Index of content:
Volume 129, Issue 1, January 2011
- ULTRASONICS, QUANTUM ACOUSTICS, AND PHYSICAL EFFECTS OF SOUND 
Multiple scattering by cylinders immersed in fluid: High order approximations for the effective wavenumbers129(2011); http://dx.doi.org/10.1121/1.3504711View Description Hide Description
Acoustic wave propagation in a fluid with a random assortment of identical cylindrical scatterers is considered. While the leading order correction to the effective wavenumber of the coherent wave is well established at dilute areal density (n 0) of scatterers, in this paper the higher order dependence of the coherent wavenumber on n 0 is developed in several directions. Starting from the quasi-crystalline approximation (QCA) a consistent method is described for continuing the Linton and Martin formula, which is second order in n 0, to higher orders. Explicit formulas are provided for corrections to the effective wavenumber up to O . Then, using the QCA theory as a basis, generalized self-consistent schemes are developed and compared with self-consistent schemes using other dynamic effective medium theories. It is shown that the Linton and Martin formula provides a closed self-consistent scheme, unlike other approaches.
Comparison between maximum radial expansion of ultrasound contrast agents and experimental postexcitation signal results129(2011); http://dx.doi.org/10.1121/1.3523339View Description Hide Description
Experimental postexcitation signal data of collapsing Definity microbubbles are compared with the Marmottant theoretical model for large amplitude oscillations of ultrasound contrast agents (UCAs). After taking into account the insonifying pulse characteristics and size distribution of the population of UCAs, a good comparison between simulated results and previously measured experimental data is obtained by determining a threshold maximum radial expansion (R max) to indicate the onset of postexcitation. This threshold R max is found to range from 3.4 to 8.0 times the initial bubble radius, R 0, depending on insonification frequency. These values are well above the typical free bubble inertial cavitation threshold commonly chosen at 2R 0. The close agreement between the experiment and models suggests that lipid-shelled UCAs behave as unshelled bubbles during most of a large amplitude cavitation cycle, as proposed in the Marmottant equation.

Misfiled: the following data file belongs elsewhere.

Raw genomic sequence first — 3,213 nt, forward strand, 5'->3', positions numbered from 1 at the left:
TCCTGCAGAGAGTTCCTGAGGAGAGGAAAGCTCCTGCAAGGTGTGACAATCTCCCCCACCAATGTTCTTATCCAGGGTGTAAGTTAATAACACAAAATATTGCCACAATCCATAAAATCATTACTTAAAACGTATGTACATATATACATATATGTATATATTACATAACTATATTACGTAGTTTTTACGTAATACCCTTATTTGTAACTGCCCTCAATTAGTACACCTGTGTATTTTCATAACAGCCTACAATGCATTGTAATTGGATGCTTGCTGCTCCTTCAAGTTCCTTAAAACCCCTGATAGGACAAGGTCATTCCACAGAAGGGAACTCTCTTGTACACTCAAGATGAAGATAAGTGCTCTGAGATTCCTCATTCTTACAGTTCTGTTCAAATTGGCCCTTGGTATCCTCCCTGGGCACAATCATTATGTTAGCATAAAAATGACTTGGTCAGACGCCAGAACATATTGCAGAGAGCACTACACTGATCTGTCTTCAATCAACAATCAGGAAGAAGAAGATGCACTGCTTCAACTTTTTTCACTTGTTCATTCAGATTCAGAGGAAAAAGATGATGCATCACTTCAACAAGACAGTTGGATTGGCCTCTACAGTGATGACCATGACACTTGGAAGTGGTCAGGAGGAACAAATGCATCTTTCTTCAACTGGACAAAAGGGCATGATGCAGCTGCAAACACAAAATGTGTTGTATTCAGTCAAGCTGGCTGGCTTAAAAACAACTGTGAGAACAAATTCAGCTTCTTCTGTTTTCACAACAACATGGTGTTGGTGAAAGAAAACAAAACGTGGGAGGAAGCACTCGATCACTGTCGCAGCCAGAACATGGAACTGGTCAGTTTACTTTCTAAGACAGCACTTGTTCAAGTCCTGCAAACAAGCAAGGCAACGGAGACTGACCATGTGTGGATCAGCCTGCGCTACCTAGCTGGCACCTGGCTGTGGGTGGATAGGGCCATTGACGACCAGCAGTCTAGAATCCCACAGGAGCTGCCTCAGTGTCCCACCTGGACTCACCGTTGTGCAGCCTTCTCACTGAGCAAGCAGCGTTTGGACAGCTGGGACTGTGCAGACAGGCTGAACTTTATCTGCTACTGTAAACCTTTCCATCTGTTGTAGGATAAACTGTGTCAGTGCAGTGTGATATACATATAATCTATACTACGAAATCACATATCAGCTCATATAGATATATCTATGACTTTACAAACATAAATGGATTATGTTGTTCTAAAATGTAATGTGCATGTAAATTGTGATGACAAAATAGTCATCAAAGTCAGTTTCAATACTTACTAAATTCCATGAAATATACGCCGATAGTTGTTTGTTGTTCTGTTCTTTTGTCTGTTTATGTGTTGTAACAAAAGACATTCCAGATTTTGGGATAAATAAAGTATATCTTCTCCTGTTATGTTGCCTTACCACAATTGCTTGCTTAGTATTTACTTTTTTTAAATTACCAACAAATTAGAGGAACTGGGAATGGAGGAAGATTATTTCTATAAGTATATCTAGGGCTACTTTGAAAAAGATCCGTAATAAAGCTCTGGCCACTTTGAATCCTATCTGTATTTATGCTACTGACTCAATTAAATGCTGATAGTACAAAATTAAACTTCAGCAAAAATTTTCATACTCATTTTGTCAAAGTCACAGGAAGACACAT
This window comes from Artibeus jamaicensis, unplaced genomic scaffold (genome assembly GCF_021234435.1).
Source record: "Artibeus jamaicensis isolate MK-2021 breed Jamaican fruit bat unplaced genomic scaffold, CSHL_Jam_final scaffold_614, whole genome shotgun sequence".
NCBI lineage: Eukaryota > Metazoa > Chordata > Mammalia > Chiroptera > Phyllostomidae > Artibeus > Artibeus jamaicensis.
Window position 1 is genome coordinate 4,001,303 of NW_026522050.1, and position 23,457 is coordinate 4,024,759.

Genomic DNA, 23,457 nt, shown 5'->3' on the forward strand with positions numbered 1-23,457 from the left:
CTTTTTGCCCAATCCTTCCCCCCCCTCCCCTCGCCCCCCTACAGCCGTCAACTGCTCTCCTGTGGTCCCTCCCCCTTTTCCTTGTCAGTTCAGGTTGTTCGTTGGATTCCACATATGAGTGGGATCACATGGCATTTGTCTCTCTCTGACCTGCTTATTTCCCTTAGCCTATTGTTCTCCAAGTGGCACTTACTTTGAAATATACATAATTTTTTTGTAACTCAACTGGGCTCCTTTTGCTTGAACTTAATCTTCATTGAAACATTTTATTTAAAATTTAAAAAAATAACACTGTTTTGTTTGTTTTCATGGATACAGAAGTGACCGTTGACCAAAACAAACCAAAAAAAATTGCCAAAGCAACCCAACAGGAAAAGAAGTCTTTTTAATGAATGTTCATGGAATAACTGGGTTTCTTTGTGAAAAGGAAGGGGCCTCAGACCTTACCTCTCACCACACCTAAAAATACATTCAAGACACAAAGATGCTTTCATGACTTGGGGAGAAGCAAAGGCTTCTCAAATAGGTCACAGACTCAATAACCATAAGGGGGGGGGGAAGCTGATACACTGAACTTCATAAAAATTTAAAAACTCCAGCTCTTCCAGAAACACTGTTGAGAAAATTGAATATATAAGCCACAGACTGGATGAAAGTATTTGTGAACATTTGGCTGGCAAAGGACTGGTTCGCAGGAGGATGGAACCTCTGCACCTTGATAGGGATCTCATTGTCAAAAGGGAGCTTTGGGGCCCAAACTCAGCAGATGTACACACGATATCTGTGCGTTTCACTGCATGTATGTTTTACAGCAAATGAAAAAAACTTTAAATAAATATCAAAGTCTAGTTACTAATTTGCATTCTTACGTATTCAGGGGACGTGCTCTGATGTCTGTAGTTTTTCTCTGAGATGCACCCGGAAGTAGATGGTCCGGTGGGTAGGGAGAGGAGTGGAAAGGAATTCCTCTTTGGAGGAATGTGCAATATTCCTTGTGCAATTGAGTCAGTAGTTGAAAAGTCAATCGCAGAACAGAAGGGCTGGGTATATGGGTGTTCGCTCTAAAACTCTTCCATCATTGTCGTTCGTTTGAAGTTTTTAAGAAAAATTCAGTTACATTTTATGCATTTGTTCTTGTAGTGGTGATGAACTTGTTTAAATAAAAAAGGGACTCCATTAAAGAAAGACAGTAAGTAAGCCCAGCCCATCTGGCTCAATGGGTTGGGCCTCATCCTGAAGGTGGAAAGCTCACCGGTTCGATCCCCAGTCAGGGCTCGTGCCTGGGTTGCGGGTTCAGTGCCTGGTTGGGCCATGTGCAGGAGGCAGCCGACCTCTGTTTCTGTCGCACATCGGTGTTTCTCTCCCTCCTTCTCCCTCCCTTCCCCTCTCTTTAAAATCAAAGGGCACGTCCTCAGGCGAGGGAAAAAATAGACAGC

129(2011); http://dx.doi.org/10.1121/1.3502464View Description Hide Description
The effect of liquid compressibility on the dynamics of a single, spherical cavitating bubble is studied. While it is known that compressibility damps the amplitude of bubble rebounds, the extent to which this effect is accurately captured by weakly compressible versions of the Rayleigh–Plesset equation is unclear. To clarify this issue, partial differential equations governing conservation of mass, momentum, and energy are numerically solved both inside the bubble and in the surrounding compressible liquid. Radiated pressure waves originating at the unsteady bubble interface are directly captured. Results obtained with Rayleigh–Plesset type equations accounting for compressibility effects, proposed by Keller and Miksis [J. Acoust. Soc. Am. 68, 628–633 (1980)], Gilmore, and Tomita and Shima [Bull. JSME 20, 1453–1460 (1977)], are compared with those resulting from the full model. For strong collapses, the solution of the latter reveals that an important part of the energy concentrated during the collapse is used to generate an outgoing pressure wave. For the examples considered in this research, peak pressures are larger than those predicted by Rayleigh–Plesset type equations, whereas the amplitudes of the rebounds are smaller.
129(2011); http://dx.doi.org/10.1121/1.3518776View Description Hide Description
Ceperley proposed a concept of a traveling wave heat engine [“A pistonless Stirling engine—The traveling wave heat engine,” J. Acoust. Soc. Am. 66, 1508–1513 (1979).] that provided a starting point of thermoacoustics today. This paper verifies experimentally his idea through observation of amplification and strong damping of a plane acoustic traveling wave as it passes through axial temperature gradients. The acoustic power gain is shown to obey a universal curve specified by a dimensionless parameter ωτα; ω is the angular frequency and τα is the relaxation time for the gas to thermally equilibrate with channel walls. As an application of his idea, a three-stage acoustic power amplifier is developed, which attains the gain up to 10 with a moderate temperature ratio of 2.3.